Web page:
THE NAMU Restaurant Brings a Bit of Seoul to Coral Springs


The Namu Restaurant by Jason Perlow.

By: Jason Perlow

Coral Springs residents that have ached for a full-service Korean eatery in the style of New York City’s or Los Angeles’ restaurants have finally gotten their wish with THE NAMU.

Namu, meaning “tree” in Korean, is the brainchild of owners/partners Sang Seo and Danny Cho, both of who are longtime veterans of the restaurant and airline hospitality business.

Compared to other large metropolitan areas, Korean food is not particularly common in South Florida, so many residents are not as familiar with the cuisine as with Chinese, Japanese, Vietnamese and Thai.

In northwestern Broward County and Palm Beach, in addition to THE NAMU, there is Gabose, Pocha & ROK in Lauderhill, Minji’s in Fort Lauderdale and Yoshee in West Boca, which focuses primarily on sushi.

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Along with THE NAMU, in Coral Springs there is Chimi Kimchi, which is a small café that has a limited, but very good Korean selection of dishes in addition to Argentinian food.

THE NAMU in Coral Springs.

The decor at THE NAMU is different from what you might expect a Korean place to be. It’s very modern with wood accents, shades of grey and light blue and touches of green plants. The front of the restaurant has a shop where you can purchase Korean snacks, cookies, candy, beverages and beauty goods. The restaurant has TV monitors and plays Korean pop music (K-Pop) for your entertainment.

For the uninitiated, Korean cuisine has similarities to and over the centuries has been highly influenced by both Japanese and Chinese cuisine (both of which are very popular and have been highly adapted to local tastes in Korea itself) but is much more piquant and sour than what most Americans are used to eating.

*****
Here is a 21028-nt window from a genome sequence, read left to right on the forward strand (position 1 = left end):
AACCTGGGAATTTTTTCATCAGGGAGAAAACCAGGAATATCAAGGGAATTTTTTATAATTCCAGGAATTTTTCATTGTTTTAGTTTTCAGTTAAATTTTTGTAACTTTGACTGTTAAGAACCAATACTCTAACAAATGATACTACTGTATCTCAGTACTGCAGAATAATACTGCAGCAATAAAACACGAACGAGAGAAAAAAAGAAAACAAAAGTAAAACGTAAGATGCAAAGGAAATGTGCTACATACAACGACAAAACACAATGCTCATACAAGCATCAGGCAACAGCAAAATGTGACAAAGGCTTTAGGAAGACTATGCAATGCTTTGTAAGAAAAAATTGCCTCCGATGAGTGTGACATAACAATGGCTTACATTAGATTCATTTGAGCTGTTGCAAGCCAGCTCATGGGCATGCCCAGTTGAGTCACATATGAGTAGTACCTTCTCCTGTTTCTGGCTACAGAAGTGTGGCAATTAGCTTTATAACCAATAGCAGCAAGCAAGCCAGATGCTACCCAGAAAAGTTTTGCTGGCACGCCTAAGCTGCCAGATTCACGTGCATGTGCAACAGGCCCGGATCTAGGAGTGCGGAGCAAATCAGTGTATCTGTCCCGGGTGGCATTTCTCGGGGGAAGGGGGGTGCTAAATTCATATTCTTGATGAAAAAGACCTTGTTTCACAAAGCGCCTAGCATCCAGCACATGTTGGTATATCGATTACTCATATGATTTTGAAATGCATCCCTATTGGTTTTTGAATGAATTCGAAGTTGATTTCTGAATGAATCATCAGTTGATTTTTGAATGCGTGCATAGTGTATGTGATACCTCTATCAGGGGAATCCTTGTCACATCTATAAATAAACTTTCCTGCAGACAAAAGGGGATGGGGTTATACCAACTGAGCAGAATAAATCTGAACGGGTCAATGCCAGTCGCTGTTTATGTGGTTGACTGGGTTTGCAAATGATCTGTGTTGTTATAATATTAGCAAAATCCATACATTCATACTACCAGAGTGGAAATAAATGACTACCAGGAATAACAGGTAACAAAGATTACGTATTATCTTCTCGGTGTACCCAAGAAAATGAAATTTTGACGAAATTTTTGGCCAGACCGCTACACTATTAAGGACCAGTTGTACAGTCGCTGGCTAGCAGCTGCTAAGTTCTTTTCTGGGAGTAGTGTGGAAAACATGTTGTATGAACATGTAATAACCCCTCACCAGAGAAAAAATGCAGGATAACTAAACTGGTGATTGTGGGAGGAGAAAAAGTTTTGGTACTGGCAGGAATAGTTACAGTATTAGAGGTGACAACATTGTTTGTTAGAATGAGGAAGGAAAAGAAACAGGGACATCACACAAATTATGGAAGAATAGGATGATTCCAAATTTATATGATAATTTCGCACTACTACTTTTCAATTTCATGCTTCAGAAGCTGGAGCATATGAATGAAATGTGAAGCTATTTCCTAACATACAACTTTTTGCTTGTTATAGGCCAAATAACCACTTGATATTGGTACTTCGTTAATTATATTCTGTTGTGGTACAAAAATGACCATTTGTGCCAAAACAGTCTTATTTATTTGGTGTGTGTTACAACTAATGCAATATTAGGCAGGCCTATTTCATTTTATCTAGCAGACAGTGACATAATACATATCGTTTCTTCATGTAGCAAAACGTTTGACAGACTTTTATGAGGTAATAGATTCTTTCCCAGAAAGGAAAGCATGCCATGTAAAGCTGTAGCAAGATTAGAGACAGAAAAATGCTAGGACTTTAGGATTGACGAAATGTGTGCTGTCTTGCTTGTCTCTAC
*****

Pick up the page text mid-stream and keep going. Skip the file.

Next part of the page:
Korean food can generally be characterized by its heavy use of fermented ingredients as well as (very) liberal use of garlic and hot red pepper paste (gochujang).

Kimchi, perhaps the most well-known dish, is actually an entire classification of different types of pickled and salt-brined vegetables that are usually served with rice. It is also used as an ingredient in other dishes.

The most common form of kimchi eaten in the United States is made out of Napa cabbage and is typically fermented with raw garlic, hot pepper paste and other spices (such as dried shrimp or oysters).

Depending on how it is preferred to be eaten in Korea it can be aged up to several months, especially if it is buried underground in the traditional style in ceramic vessels to keep it refrigerated.

THE NAMU ferments theirs for up to a week, in a special refrigerated kimchi aging vessel, so it is more of the “fresh” kimchi style.

Speaking of kimchi we got to try several types in the complimentary banchan (small dishes) you get with your dinner, the traditional Napa cabbage, a white radish (Mul) one and a cucumber (Oi). All excellent. We also had a crunchy burdock root sautéed in soy sauce and sesame oil which we’ve never had before, and sautéed sliced fish cakes, also very good.

If you run out of banchan on your table, it’s not considered rude to ask for more – it’s expected.

Although it intends to greatly expand the menu over time, the restaurant now specializes in bibimbap (Rice Bowls), dolsot (dishes cooked at the table in hot stoneware), noodles, jigae (spicy tofu stews) and Korean BBQ, which are grilled meat dishes that are also called yakiniku in Japanese cuisine.

For our first visit on opening night, we began with a sampling of their rice and wheat egg pancake (pajeon) with vegetables, which is served with a soy-based dipping sauce. We loved it. The one on the menu is a seafood version and can be ordered as a main dish or large appetizer.